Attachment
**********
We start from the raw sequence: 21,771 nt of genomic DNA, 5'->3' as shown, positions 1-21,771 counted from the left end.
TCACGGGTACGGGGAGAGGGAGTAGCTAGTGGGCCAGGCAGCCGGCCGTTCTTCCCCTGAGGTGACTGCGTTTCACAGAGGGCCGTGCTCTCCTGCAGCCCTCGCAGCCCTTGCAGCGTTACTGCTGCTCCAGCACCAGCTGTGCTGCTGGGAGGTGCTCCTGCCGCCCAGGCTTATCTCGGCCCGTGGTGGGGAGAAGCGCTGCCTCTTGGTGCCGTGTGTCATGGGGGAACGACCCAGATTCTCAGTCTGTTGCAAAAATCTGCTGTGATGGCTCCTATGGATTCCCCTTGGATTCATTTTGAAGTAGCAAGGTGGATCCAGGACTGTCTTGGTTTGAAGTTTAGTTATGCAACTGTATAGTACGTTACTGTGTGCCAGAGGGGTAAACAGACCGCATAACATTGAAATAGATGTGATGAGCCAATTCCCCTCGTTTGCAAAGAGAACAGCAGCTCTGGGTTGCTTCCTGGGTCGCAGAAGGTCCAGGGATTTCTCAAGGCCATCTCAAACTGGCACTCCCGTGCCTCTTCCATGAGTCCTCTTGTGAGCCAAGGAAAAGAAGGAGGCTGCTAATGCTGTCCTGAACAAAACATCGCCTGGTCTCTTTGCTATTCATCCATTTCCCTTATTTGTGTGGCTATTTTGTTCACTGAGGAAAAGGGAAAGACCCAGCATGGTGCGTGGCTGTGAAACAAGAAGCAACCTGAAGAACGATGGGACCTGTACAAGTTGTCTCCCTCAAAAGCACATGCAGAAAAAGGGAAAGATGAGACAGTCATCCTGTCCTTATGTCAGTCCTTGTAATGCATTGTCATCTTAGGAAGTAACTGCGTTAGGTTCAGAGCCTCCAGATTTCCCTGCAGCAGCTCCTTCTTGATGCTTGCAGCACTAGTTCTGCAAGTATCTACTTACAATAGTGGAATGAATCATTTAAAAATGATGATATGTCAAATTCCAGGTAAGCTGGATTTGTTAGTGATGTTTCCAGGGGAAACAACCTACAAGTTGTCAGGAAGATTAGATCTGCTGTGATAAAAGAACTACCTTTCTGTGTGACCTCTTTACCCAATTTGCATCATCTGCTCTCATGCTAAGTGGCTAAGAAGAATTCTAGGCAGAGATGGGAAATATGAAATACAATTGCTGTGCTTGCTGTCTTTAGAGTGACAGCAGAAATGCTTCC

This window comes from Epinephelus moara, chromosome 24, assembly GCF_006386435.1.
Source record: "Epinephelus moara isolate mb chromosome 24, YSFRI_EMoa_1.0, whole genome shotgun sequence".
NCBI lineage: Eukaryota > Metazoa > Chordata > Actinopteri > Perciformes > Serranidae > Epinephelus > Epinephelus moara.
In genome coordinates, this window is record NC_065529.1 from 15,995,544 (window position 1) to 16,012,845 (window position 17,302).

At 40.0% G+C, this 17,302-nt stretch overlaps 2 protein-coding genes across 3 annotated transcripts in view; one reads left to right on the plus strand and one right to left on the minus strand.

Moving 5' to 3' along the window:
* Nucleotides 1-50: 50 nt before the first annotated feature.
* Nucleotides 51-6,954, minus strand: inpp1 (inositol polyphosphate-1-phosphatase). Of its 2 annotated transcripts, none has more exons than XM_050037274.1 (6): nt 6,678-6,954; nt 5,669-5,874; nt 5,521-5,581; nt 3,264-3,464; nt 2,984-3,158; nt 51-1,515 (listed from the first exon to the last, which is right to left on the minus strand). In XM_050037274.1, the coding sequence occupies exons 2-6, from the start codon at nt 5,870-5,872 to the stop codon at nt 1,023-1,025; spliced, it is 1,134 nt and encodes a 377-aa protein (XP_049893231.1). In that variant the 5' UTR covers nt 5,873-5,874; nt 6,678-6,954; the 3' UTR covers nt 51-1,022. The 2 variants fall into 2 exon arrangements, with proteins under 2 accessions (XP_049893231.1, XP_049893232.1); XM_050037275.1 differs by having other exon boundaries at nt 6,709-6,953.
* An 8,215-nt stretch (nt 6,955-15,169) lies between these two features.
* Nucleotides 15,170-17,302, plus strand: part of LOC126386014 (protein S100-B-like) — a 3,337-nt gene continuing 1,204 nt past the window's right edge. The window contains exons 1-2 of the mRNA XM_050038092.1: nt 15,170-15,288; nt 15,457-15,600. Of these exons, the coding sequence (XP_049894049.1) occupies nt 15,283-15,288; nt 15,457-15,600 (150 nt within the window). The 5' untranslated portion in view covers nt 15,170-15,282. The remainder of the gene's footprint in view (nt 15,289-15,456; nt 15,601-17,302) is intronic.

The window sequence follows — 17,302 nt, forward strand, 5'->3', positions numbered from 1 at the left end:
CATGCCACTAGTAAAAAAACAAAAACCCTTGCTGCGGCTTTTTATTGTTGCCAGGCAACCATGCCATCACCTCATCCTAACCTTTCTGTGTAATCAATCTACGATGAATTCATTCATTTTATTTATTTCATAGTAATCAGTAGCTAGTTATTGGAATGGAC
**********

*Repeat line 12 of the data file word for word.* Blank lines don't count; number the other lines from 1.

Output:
* Nucleotides 15,170-17,302, plus strand: part of LOC126386014 (protein S100-B-like) — a 3,337-nt gene continuing 1,204 nt past the window's right edge. The window contains exons 1-2 of the mRNA XM_050038092.1: nt 15,170-15,288; nt 15,457-15,600. Of these exons, the coding sequence (XP_049894049.1) occupies nt 15,283-15,288; nt 15,457-15,600 (150 nt within the window). The 5' untranslated portion in view covers nt 15,170-15,282. The remainder of the gene's footprint in view (nt 15,289-15,456; nt 15,601-17,302) is intronic.